The Day I Went to a Faith Healer

I was fifteen, and I remember that the auditorium was huge, and we were up in the balcony. From that height the speaker looked tiny, but his voice was huge and blaring, and each word was shouted. Already there was something in my spirit that didn’t feel right, but when I looked at the friends who had taken me, they just smiled. I decided I would try to keep an open mind. 
His talk consisted of stories of incurable cancers that had disappeared when he rebuked the illness, legs that had grown at his touch. Everyone applauded after each story he told. Finally, he opened the Bible and preached from Luke 6:38, “give, and it will be given to you.” 
“There are seven adjectives in this verse,” he boomed. “Seven! That means, whatever you give to this ministry it will be given to you seven times over. You can’t lose!” 
Even as a fifteen-year-old I knew that’s not how God worked. The most generous givers I knew were not particularly rich. You give because it is good to give, and there was absolutely nothing in that verse that guaranteed a sevenfold-return on a donation to what now seemed like a particularly dodgy faith healer. But it was the next thing he said that enraged me. 
“Who is it that needs healing? Maybe it’s you, maybe it’s a loved one. Whoever it is, write their name on the envelope, and then consider carefully how much you want to give. Give generously. Remember—the measure you use, it will be measured to you. Then we will begin the healing.” 
I’m sure my eyebrows shot up involuntarily. Claiming to be a man of God, he had implied that you can buy healing. The manipulation was so transparent, so calculated; I wanted to walk out there and then, and turned to my friend to suggest we did just that. 
She was emptying her purse into the envelope, tears falling down her cheeks. On her envelope she wrote, “Mum.”
At the end of the meeting, the man gathered three people in wheelchairs to the front, shouted at them, and they got out of their wheelchairs and danced on stage. The crowd clapped in a frenzy, but by this point I was questioning everything. In a crowd this big, who’s to say they were genuine? The man gathered all the envelopes into a huge pot, waved his hands over them, then shark-grinned and proclaimed that healing was there to be claimed and believed.
My friend walked out elated, and I didn’t know what to say to her. He claimed to heal, but what he really sold was hope. 
I may have been fifteen at the time, but I knew that you couldn’t put money in an envelope and buy your healing. I couldn’t understand why my friend would believe it. Now, after almost a decade after being diagnosed with a debilitating illness, my mobility limited to a few metres, needing to be in bed 21 hours a day, I understand my friend a little better. Sickness is really, really hard, and as the years go by and the prognosis gets worse, people will do almost anything if they are promised healing at the end of it.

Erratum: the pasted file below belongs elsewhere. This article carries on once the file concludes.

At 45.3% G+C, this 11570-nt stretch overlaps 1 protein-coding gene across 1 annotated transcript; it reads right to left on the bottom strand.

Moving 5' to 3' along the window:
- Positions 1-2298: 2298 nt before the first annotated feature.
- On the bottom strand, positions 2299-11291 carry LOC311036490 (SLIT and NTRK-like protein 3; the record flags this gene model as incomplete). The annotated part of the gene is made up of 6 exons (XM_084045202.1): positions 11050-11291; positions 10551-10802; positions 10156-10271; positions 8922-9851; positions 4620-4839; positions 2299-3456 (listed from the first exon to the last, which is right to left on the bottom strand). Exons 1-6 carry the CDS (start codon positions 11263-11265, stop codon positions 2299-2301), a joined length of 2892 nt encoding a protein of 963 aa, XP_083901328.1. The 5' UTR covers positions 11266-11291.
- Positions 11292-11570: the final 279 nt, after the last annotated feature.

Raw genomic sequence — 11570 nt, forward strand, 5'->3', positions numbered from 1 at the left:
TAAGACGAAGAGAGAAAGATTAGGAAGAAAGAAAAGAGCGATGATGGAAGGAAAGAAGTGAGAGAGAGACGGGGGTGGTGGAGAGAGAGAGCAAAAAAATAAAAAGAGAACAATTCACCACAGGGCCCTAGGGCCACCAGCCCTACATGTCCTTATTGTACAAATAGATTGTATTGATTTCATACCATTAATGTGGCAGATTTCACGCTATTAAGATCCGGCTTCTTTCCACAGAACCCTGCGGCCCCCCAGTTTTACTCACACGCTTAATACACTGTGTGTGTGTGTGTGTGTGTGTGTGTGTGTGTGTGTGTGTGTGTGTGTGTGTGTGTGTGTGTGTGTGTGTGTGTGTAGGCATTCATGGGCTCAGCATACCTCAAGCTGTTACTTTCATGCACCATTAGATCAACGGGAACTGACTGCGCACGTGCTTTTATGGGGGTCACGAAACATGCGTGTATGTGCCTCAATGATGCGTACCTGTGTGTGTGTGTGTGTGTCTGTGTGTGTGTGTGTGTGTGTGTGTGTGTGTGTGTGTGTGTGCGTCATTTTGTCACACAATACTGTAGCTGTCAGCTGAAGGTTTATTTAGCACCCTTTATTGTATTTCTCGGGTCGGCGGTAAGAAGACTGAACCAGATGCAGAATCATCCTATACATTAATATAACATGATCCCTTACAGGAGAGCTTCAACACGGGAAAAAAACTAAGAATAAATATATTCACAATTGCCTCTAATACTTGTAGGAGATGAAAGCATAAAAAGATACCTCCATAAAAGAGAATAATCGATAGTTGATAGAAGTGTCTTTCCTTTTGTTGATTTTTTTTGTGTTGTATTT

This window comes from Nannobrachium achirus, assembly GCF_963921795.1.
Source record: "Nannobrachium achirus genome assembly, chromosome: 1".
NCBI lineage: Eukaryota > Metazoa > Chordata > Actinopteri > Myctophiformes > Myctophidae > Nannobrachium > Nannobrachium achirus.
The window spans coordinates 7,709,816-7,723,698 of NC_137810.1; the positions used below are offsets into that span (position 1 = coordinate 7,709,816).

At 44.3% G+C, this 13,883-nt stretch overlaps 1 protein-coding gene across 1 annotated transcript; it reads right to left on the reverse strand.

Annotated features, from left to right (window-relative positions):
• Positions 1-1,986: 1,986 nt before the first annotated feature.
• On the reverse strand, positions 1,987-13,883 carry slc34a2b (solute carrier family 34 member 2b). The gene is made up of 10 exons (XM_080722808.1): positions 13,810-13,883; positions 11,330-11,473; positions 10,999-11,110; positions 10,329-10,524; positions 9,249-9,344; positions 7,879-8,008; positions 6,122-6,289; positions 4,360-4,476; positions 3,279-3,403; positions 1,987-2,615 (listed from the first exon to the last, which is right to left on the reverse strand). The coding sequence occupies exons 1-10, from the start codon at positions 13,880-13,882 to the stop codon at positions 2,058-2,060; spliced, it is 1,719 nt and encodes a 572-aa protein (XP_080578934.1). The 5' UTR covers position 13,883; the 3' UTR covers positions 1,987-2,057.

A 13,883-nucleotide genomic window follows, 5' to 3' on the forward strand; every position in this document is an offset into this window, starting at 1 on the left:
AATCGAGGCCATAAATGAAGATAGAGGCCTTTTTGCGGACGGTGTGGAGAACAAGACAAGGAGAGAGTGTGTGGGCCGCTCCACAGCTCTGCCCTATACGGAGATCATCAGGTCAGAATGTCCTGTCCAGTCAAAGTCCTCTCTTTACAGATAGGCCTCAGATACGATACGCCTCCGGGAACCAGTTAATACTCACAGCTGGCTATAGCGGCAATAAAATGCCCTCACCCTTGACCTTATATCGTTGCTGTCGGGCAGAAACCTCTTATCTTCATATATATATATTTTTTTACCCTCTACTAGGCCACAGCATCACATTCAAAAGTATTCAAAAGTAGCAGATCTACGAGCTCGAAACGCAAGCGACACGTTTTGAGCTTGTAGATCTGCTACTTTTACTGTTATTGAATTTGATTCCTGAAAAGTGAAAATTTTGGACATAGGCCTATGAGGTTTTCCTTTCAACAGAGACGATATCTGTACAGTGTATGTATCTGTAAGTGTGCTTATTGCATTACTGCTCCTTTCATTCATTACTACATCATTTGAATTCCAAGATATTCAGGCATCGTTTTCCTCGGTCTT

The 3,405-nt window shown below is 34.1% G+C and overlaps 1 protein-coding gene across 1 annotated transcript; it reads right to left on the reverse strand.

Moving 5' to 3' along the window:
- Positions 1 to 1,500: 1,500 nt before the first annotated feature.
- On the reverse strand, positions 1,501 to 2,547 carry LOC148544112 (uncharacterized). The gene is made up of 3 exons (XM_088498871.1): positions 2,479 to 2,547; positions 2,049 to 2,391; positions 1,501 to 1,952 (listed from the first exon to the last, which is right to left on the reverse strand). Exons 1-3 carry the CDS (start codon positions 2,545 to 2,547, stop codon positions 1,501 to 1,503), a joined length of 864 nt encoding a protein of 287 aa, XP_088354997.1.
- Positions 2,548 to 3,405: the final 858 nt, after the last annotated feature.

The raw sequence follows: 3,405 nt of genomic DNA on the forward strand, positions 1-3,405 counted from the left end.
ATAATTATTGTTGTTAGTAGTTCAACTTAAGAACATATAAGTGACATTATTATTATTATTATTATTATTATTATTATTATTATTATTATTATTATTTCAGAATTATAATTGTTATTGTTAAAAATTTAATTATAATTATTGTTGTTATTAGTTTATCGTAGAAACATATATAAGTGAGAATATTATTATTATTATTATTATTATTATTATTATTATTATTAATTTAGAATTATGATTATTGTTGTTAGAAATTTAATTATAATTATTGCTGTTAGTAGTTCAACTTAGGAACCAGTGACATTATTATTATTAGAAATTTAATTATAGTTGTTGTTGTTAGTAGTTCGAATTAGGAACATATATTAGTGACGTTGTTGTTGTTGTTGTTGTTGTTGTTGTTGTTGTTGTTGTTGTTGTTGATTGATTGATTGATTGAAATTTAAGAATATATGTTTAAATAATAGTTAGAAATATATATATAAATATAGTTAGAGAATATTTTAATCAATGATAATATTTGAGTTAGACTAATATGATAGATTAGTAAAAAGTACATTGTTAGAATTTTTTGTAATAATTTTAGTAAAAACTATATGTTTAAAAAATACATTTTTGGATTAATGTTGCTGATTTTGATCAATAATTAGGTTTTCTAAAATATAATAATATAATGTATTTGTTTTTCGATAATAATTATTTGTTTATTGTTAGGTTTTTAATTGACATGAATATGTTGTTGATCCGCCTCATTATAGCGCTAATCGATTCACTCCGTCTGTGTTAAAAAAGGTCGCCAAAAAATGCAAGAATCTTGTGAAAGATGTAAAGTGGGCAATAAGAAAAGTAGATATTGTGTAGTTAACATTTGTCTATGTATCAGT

We think we can buy healing. People of faith do it with earnest prayer; others of us do it with private doctors or alternative healers, fitness regimes and juicing. Of course, sometimes, for some people, it works, and their stories persuade us that it will work for all. Whether by prayer or our own efforts, we want to believe healing is within our control. 
But we can’t buy healing, at least not from God.
Can God heal miraculously? Yes.
Does he always? No.
Does he often? No. (That’s why they’re called miracles, not “everyday”>)  
Is this something we can control—by our devotion, our faith, our money? No.
If it were something we could control, it would not be a miracle but a transaction. It turns God into a corrupt salesman who can be bribed. 
Healing miracles happen today: I know this from personal experience. God miraculously healed me from a brain haemorrhage as a baby in answer to my parents’ frantic prayers. Equally, devout people cry out to God for years for healing and their prayers go unanswered. This, too, I know from personal experience. 
It would be okay if it were consistent. If prayer for healing either always worked or never worked, we would be happy because we would understand it. We can deal with rules, but miraculous healing is an anomaly and we don’t know what to do with it. We want to know the secret of the miracle, to turn it into a formula so we can possess it. If I just repent enough, pray enough, diet enough, exercise enough, empty my purse into an envelope, then I will get better. 
We cannot talk about miraculous healing without acknowledging the cloak of mystery around it. God is not a slick and sharp faith-healer who promises you health if only you give enough. God is bigger, purer, than that.
As a child, I knew that God was big because He had the power to heal me when nothing else could. As an adult, I know God is big because He has the power to heal me and yet He doesn’t. I want to understand it, but I don’t. The best I can come up with is there are things I don’t know about God, because He is God, and I am me. After all these years, I’m still learning the Sunday School lesson I thought I already knew at the age of fifteen, “My God is so big.” 
Tanya Marlow
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